Reference Writers: Fredy Perlman


Fredy Perlman Archive



Fredy Perlman Fredy Perlman


From The Anarchist Encyclopedia

Fredy Perlman was born in Brno, Czechoslovakia on August 20, 1934. He emigrated with parents to Cochabamba, Bolivia in 1938 just ahead of the Nazi takeover. The Perlman family came to the United States in 1945 and lived variously in Mobile, Alabama, Brooklyn, Queens before settling in Lakeside Park, Kentucky, a suburb of Cincinnati, Ohio where Fredy graduated high school. 1959-63, he and Lorraine lived on the lower east side of Manhattan while Fredy worked on a statistical analysis of the world’s resources with John Ricklefs. They participated in anti-bomb and pacifist activities with the Living Theater and others. Fredy was arrested following a sit-down in Times Square in the fall of 1961. He became the printer for the Living Theater and during that time wrote The New Freedom; Corporate Capitalism and a play, Plunder, which he published himself.

From 1963-66 Fredy studied at the Belgrade University Economics Faculty where he received a master’s degree. His thesis was titled “The Structure of Backwardness.” He received his Ph.D at the Law Faculty; his dissertation was titled “Conditions for the Development of a Backward Region,” which created an outrage among some members of the faculty. During his last year in Yugoslavia, he was a member of the Planning Institute for Kosovo and Metohija. In May 1968 after lecturing for two weeks in Turin, Italy, Fredy went to Paris on the last train before rail traffic was shut down by strikes. He participated in the exhilarating May Days in Paris and worked at the Censier center with the Citroen factory committee.

After returning to Kalamazoo in August, he collaborated with Roger Gregoire in writing Worker-Student Action Committees, May ’68.

During his last year in Kalamazoo, Fredy had left the university and together with several other people, mostly students, inaugurated Black and Red of which six issues appeared. Typing and layout was done at Fredy and Lorraine’s house and the printing at the Radical Education Project in Ann Arbor. In January 1969 he completed The Reproduction of Daily Life. While traveling in Europe in the spring of 1969, he spent several weeks in Yugoslavia and there wrote Revolt in Socialist Yugoslavia which was suppressed by the authorities as a CIA plot.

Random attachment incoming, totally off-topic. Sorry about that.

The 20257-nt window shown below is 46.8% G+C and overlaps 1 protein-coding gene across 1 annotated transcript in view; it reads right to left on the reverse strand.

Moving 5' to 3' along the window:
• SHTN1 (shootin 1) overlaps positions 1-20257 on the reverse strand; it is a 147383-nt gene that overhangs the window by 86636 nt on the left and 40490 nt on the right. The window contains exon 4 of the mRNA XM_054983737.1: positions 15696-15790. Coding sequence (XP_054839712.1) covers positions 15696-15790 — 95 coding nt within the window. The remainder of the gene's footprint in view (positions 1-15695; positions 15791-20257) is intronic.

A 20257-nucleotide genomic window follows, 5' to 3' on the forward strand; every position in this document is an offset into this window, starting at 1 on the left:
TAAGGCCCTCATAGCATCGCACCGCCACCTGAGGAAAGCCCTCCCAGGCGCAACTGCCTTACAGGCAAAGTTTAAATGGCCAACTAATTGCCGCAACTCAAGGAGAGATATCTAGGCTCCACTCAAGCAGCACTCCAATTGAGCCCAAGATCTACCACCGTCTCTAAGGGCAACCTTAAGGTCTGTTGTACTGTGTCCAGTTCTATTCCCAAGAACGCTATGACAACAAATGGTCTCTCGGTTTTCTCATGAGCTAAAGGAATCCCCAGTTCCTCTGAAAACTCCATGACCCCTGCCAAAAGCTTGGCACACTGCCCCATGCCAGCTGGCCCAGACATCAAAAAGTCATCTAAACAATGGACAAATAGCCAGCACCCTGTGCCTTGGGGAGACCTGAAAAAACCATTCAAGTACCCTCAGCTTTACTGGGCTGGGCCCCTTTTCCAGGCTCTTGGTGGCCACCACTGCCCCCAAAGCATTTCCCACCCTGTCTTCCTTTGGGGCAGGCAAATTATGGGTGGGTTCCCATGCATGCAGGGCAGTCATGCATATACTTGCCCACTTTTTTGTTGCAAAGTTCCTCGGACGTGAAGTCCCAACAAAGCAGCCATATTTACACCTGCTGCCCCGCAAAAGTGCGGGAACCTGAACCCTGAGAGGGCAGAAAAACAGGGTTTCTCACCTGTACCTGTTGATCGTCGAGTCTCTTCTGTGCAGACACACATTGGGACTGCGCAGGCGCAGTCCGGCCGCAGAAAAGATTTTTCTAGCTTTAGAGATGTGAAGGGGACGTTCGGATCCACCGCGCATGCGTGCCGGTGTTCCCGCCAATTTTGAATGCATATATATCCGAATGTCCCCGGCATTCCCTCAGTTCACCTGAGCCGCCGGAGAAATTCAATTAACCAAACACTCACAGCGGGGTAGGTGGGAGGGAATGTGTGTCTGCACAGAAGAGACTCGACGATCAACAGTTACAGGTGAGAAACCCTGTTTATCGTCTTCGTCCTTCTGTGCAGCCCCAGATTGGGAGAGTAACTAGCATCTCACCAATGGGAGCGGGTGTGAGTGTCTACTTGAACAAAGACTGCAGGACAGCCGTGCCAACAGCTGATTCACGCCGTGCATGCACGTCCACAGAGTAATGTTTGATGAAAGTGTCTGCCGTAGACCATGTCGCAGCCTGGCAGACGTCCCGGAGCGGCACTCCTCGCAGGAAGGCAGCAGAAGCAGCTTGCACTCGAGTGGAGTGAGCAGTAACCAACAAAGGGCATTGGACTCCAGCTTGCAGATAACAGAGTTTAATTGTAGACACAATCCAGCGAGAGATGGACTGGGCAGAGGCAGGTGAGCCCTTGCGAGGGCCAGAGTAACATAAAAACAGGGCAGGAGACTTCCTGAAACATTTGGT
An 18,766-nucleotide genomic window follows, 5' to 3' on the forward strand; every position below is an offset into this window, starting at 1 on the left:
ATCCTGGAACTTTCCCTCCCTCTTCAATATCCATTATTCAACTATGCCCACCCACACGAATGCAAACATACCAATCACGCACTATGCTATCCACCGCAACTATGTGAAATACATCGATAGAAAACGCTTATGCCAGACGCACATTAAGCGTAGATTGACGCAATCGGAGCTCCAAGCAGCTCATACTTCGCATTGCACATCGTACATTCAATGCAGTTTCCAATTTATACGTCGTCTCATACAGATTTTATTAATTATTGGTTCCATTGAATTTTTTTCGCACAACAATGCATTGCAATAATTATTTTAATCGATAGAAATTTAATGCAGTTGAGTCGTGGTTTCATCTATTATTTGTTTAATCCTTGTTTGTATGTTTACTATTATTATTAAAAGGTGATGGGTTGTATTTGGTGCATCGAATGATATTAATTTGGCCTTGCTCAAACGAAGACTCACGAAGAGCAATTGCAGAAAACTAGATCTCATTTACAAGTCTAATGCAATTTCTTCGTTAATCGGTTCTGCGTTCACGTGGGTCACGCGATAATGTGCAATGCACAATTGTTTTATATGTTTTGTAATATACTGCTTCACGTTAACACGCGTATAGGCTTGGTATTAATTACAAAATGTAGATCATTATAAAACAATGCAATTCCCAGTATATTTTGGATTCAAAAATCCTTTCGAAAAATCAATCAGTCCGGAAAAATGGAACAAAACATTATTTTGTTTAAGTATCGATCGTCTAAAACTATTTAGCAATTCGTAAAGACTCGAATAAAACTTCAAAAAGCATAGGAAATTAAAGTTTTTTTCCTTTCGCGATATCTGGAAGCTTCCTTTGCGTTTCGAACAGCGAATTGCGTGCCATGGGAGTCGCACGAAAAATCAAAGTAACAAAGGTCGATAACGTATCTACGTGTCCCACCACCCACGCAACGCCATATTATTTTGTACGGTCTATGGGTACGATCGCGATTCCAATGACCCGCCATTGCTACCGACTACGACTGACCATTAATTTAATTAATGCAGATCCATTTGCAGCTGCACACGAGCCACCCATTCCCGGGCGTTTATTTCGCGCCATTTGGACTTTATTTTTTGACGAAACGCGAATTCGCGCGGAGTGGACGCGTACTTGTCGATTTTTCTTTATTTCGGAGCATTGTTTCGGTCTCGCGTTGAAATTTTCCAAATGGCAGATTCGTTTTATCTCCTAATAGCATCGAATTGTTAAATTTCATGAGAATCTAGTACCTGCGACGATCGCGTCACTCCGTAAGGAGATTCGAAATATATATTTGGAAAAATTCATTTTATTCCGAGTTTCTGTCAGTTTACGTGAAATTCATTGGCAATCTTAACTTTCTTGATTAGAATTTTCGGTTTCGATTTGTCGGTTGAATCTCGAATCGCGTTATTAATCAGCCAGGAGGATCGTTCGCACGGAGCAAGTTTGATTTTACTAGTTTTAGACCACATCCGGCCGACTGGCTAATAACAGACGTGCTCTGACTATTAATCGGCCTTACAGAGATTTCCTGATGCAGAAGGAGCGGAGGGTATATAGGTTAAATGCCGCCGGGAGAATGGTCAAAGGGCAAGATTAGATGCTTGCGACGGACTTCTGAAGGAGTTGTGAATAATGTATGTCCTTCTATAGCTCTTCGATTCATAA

“The only -ist name I respond to is ‘cellist’.” Between 1971-76, he worked on, often with others, several books, some original, others translations including Manual for Revolutionary Leaders, Letters of Insurgents, Arshinov’s History of the Makhnovist Movement, Voline’s The Unknown Revolution, and Camatte’s The Wandering of Humanity. During the same years, Fredy began playing the cello, often playing in chamber music sessions twice a week. In 1971 he and Lorraine traveled to Alaska by car.

Both Fredy and Lorraine helped on “The Fifth Estate” doing typesetting and proofreading as well as contributing articles. Fredy’s most recent contributions were “Anti-Semitism and the Beirut Pogrom” and The Continuing Appeal of Nationalism (published in Spain as El persistente atractivo del nacionalismo, (Valencia: Al Margen, 1998). During 1982-83, Fredy suspended work on The Strait to write Against History, Against Leviathan.

In 1983, Fredy joined the cello section of the Dearborn Orchestra and in June 1985 performed quartets by Mozart and Schumann at a program for Physicians for Social Responsibility.

On July 26, 1985, Fredy underwent heart surgery at Henry Ford Hospital to replace two valves. His damaged heart was not able to resume its functioning at the end of the operation.

From Anarchy: A Journal of Desire Armed, Number 7, September 1985:

Fredy Perlman, one of the founders of the periodical and subsequently the publishing house Black and Red; author, translator and publisher of many radical books and pamphlets; and lifelong anti-authoritarian, died on the 26th of July.

Born in Brno, Czechoslovakia, Perlman lived in Cochabamba, Bolivia in his early youth before emigrating with his parents to the U.S. in 1945. In 1966 he obtained his Ph.d at the Law Faculty of Belgrade University in Yugoslavia. In 1968 he traveled to France where he participated in Paris and worked at the Censier center with the Citroen factory committee.

His published books include: a play entitled Plunder; Worker-Student Action Committees, May ’68 (with Roger Gregoire); The Incoherence of the Intellectual, the satirical Manual for Revolutionary Leaders (with Lorraine Perlman), Letters of Insurgents, and Against History, Against Leviathan!.

His translations include I.I. Rubin’s Essay on Marx’s Theory of Value (with Milos Samardzija), Guy Debord’s Society of the Spectacle (with others), Peter Arshinov’s History of the Makhnovist Movement, parts of Voline’s The Unknown Revolution (with friends), and Camatte’s The Wandering of Humanity. He died before completing the manuscript of a comprehensive history of The Strait (Detroit and surroundings).

On July 26, 1985 he underwent open heart surgery at Henry Ford Hospital but did not survive the operation.



1961: The New Freedom : Corporate Capitalism

1983: Against His-story, Against Leviathan

1988: The Strait : Book of Obenabi, His Songs


1979: Illyria Street Commune


1968: Anything Can Happen

1968: Chicago 1968

1968: Commodity Fetishism: An introduction to I.I. Rubin's Essay on Marx's Theory of Value

1969: Birth of a Revolutionary Movement in Yugoslavia

1969: The Reproduction of Daily Life

1969: I Accuse This Liberal University of Terror and Violence

1969: The Incoherence of the Intellectual

1969: Worker-Student Action Committees, France May `68

1977: Ten Theses on the Proliferation of Egocrats

1977: Manual for Revolutionary Leaders

1979: Progress & Nuclear Power

1983: Anti-Semitism & the Beirut Pogrom

1984: The Continuing Appeal of Nationalism

1984: The Machine Against The Garden